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Russia’s Rooks and Bishops Threaten Blacks Smaller Pieces



by Kyle Hargraves


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An alternative title might have been: “The Ukraine adjusted 90 years from the 1930s” but the good thing about political forecasts is that they are a bit like the weather; one is either right or wrong and the most in error one can be is wrong. However one may be wrong in regard to a conclusion but not in terms of motive or effects. The curtailing of NATO expansion is one (obvious) Russian objective but listening to the rhetoric1 is also illustrative as to the fitness of either NATO or (declining) American hegemony. If I’m permitted the speculation, the events over Ukraine are a useful litmus test for the South China Sea and Taiwan. Yet perspectives can also be confused. Quoting Australian reporter Laura Tingle, “Defence Minister Peter Dutton told breakfast television on Friday [25th my edit] that there’s one leader in the world, who can exert pressure on President Putin and that is President Xi”2. The statement is, more or less, axiomatically true but the statement also assumes (naively) that China is about to do the bidding for the USA3. In point of fact China and Russia are united in the case of the BRI and the Eurasian Economic Union and so are a good percentage of the emerging economies; the so called “E” economies such as the E7. I would have thought that Putin was ok with the former TV adventurer and comedian Volodymyr Zelenskyy but despite Zelenskyy having grown up in a Russian-speaking environment, and hence aware of the nationalist sentiments, Zelenskyy going into exile will create new opportunities partial to Russian interests for the region. This scenario alters the picture considerably. Putin was ‘ok’ with Ukraine so long as Ukraine courted no major favour from the West. The opportunity that exists now, for Russia, is to expand Russia (as it were) into the Ukraine but not by annexing it. This is a long term initiative that just may work if the successor to Zelenskyy is able to make good on the electoral promises4 made by Zelenskyy with Russian assistance of course. Western media is presenting the Ukraine as a homogeneous monolithic state that is being invaded by Russia but the fact of Ukraine’s political and ethnic homogeneity is is anything but the case. Break-away initiatives are in existence to the north and to the east of Ukraine. Yet the electoral management of the matter is best illustrated by the Australian PM Scott Morrison and his openly antagonistic sentiments towards China and Russia (in about that order). As for Ukrainians the Australian government is to “fast track” visas. The problem that democracies have (and, by corollary, autocratic governments do not have) is that public opinion is to be manufactured at all costs5. Morrison is attempting to create a “with us or against us” mentality while, simultaneously, attempting to discredit the leader of the Opposition; Anthony Albanese. The options are (1) a threat to be confronted (Morrison) and (2) an issue to be managed in the context of declining USA hegemony6 Western media is not assisting (quite the reverse) by attempting to present the matter as uni-dimensional: i.e. the Russian’s are the bad guys. Were (e.g.) Mexico to pursue either Russian or Chinese favour to the extent of significant economic relations along with installing military bases the reaction by the USA would be severe. Cuba, which is of no threat to anyone still has USA sanctions applied to it including no direct flights to the USA. Consistency of policy anyone? Biden, unlike Trump, is not insisting that Europe pay its own way with regard to NATO but the President of France, Emmanuel Macron, is on record as describing NATO as dysfunctional because it is modelled on a postwar world that no longer exists. A creditable initiative by the West would be to move three or five divisions (say about 60,000 troops - give or take) into NATO countries with the intention to engage Russia7. Moving this number of (western) troops into any non-NATO country would amount to an act of war. As to sanctions a China- Russian arrangement will negate all such aspirations in that direction. The result for the West will be symbolic at most. Overall, there is not a lot of room, diplomatically to move about. Russia, along with China, is determined to assert its role in the world. For Marx the history of the world was the history of Class Struggle8 but, in counterpoint to Marx, this history of the world is conflict (per se) as the following video illustrates: https://www.youtube.com/watch?v=UY9P0QSxlnI The only certainty over a century or a half-century is change itself. On the one hand I’m surprised that Putin invaded the Ukraine because he already had what he required, viz., no further expansion of NATO. Yet the events of the last few days have confirmed a prediction that I made in a previous article, viz., that all the west will do is “winge and moan”; the West will not commit military divisions; an under-employed battalion from North Carolina doesn’t count. As a reminder, the Crimea was always Russia; Khrushchev annexed the Crimea for Ukraine in 1954 and it was recovered for Russia 60 years hence. What is of interest is the polarisation within the USA itself. A prominent publication9 in the USA, whose editors ought to have known better, published this headline last week : “By attacking the rule of law, the GOP is helping Putin and his fellow autocrats“. Now we know (presumably)! There is some substance to the claim of the United Nations charter, guaranteeing every nation’s right to sovereignty, not being upheld; much less enforced. The UN 1948 Charter to Israel has been traduced beyond recognition. The remnants of the Balkan wars along with the inherent conflicts between Neo-liberalism and right wing populism, to say nothing of the cultural relativism, have arrested accession in the EU; what Brennan has identified as ‘Enlargement Fatigue10. The situation in Myanmar is similar to that of Fiji11. As the link from youtube conveys: if the matter cannot be resolved on a battlefield than it is unlikely that the matter will be resolved over claret; however genteel the audience. Once again, Prof. John Mearsheimer is recommended as an independent source to this issue. We’ll see where Western state (geographically) EU members are with regard to immigration over the next month from the Ukraine given the anxieties identified by Brennan at footnote 10. A decision to attempt to leave the Ukraine by 35% of its population will result in an exodus of 15 million people. The exercise seems to be testing the water for the PRC in regard to the South China Sea and Taiwan. The likely result from the West will be huff and puff in both cases with NATO being to fragmented to establish a coherent policy (much less an assault) for the given circumstances. The West no longer possesses Churchills or Chamberlains. 1 German Chancellor Olaf Scholz said (24 Feb - BBC) that “Putin should not underestimate NATO’s determination to defend all of its members” is a case in point (as to an instance of hyperbole) 2 ABC Laura Tingle 27Feb22 3 China has taken Russia’s side by blaming NATO expansion for causing the crisis and alleging that U.S. predictions of an imminent invasion are aggravating it. ‘China’s Ukraine Crisis’ Foreign Affairs 21Feb23 4 ineffective government and corruption to name one major issue 5 see Chomsky ‘Consequences of Capitalism’ (2021) with regard to manufacturing consent 6 White : ‘How to Defend Australia’ (2019) and Raby ‘China’s Grand Strategy and Australia’s Future in the new Global Order’ (2020) 7 hands up for nominated contributions from western countries 8 as Marx pointed out in the opening section of ‘the Manifesto’ 9 The Atlantic 25Feb22 10 Brennan, J. 2014 “On the Slow Train to Nowhere” European Foreign Affairs Review 19 #2 pp. 221-42. The article provides a sound treatment of the Polish / Hungarian perspectives. 11 majority government only by Fijians; or as as Netanyahu put it for Israel: Israeli citizens have equal rights but the State of Israel exists only for a particular creed.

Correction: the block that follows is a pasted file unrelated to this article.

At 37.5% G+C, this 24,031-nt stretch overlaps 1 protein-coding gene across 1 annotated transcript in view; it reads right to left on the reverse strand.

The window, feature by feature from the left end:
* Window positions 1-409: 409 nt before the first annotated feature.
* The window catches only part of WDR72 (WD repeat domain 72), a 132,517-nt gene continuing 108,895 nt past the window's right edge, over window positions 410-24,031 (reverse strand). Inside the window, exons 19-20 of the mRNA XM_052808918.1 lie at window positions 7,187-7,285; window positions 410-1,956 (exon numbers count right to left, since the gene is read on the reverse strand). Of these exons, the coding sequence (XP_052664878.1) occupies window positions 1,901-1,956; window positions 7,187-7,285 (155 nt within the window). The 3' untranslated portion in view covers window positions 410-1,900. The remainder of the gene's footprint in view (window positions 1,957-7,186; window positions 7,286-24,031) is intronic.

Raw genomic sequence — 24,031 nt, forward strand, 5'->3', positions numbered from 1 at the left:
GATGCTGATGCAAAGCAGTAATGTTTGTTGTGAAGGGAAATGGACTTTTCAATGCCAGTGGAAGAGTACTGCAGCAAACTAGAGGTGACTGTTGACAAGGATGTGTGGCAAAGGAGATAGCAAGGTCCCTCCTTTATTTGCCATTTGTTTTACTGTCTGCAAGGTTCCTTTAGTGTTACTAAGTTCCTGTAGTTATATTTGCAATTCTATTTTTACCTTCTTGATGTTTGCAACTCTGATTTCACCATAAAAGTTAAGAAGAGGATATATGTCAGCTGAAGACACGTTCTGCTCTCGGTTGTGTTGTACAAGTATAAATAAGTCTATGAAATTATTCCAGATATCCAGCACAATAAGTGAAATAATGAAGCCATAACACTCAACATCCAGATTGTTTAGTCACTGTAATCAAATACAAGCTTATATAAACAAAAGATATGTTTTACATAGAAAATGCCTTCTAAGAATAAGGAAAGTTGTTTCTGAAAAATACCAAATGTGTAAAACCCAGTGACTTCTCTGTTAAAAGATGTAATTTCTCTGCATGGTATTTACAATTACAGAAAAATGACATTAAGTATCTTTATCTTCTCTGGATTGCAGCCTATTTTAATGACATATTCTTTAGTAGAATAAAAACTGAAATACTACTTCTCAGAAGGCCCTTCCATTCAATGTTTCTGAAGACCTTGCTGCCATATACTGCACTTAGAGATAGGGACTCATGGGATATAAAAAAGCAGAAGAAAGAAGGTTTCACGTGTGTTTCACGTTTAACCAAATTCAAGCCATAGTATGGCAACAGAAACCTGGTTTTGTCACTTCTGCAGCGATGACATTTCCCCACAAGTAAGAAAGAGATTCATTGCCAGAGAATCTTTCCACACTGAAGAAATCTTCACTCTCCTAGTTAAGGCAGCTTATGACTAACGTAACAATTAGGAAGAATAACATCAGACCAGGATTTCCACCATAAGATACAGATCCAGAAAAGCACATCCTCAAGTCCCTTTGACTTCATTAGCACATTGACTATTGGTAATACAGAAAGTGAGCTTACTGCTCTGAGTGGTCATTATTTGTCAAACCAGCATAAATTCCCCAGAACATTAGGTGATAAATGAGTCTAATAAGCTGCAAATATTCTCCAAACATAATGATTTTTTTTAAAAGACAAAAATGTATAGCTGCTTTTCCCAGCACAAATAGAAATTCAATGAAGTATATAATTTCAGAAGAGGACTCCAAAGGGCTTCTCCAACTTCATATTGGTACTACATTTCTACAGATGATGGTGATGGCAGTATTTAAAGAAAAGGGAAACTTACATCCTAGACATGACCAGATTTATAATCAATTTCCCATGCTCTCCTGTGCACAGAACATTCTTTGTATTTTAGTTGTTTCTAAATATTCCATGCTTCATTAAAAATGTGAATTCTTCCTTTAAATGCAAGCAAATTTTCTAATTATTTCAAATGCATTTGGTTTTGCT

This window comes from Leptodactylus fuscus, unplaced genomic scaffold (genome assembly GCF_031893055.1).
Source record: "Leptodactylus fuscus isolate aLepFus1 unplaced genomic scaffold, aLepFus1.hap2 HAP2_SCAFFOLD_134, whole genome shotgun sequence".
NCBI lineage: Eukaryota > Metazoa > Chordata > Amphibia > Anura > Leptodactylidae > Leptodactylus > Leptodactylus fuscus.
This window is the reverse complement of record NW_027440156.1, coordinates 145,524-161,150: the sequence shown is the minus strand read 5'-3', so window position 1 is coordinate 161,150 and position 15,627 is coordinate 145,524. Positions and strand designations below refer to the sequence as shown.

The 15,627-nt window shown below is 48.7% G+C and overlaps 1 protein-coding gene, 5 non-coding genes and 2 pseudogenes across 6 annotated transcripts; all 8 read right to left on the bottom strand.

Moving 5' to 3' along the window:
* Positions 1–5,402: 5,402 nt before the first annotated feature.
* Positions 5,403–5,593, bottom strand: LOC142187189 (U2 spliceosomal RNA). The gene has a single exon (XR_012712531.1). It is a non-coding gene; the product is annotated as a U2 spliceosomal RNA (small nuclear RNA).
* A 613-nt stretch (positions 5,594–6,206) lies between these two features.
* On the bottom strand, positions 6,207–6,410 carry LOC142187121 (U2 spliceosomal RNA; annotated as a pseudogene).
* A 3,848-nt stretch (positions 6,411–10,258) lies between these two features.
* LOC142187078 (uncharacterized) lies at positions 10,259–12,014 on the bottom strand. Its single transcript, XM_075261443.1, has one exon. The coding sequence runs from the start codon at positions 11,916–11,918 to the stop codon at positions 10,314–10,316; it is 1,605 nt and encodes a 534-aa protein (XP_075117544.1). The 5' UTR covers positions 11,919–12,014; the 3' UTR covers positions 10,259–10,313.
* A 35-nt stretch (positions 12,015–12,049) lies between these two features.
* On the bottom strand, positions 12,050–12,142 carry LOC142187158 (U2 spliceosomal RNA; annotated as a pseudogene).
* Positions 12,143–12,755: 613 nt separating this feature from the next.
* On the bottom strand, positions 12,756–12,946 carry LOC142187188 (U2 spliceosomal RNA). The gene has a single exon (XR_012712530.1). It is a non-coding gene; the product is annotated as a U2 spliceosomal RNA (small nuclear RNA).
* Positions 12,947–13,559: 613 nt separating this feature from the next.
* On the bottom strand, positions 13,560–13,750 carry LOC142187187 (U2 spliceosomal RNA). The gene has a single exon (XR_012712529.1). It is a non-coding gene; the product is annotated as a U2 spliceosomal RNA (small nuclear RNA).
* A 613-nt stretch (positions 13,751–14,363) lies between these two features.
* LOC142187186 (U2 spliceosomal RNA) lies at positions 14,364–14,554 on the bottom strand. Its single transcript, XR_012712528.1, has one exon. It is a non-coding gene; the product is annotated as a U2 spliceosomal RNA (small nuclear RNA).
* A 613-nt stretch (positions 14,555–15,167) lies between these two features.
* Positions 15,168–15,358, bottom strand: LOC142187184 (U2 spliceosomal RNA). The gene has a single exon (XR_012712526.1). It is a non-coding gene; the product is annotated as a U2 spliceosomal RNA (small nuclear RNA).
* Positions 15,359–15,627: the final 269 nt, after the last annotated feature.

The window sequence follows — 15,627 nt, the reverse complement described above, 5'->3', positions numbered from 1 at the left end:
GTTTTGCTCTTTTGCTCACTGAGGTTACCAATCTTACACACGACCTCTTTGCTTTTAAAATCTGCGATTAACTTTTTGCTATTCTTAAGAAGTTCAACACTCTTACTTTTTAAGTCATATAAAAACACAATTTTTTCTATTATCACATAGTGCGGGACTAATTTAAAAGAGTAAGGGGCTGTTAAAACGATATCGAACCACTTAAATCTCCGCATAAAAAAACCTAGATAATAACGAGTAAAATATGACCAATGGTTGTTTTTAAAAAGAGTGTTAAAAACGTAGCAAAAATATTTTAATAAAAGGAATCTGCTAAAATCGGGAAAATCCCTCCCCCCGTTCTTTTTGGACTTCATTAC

If I’m permitted the speculation, the events over Ukraine are a useful litmus test for the South China Sea and Taiwan.



This scenario alters the picture considerably. Putin was ‘ok’ with Ukraine so long as Ukraine courted no major favour from the West.



Overall, there is not a lot of room, diplomatically to move about. Russia, along with China, is determined to assert its role in the world.



As for Ukrainians the Australian government is to “fast track” visas. The problem that democracies have (and, by corollary, autocratic governments do not have) is that public opinion is to be manufactured at all costs5.


Kyle Hargraves is a Pukekohe local who has lived all over the world. He has studied extensively and has numerous degrees. His career spans many industries and he has enjoyed success as a top level executive. Kyle has always enjoyed writing and has followed the political scene with interest.


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elocal Digital Edition – April 2022 (#252)

elocal Digital Edition
April 2022 (#252)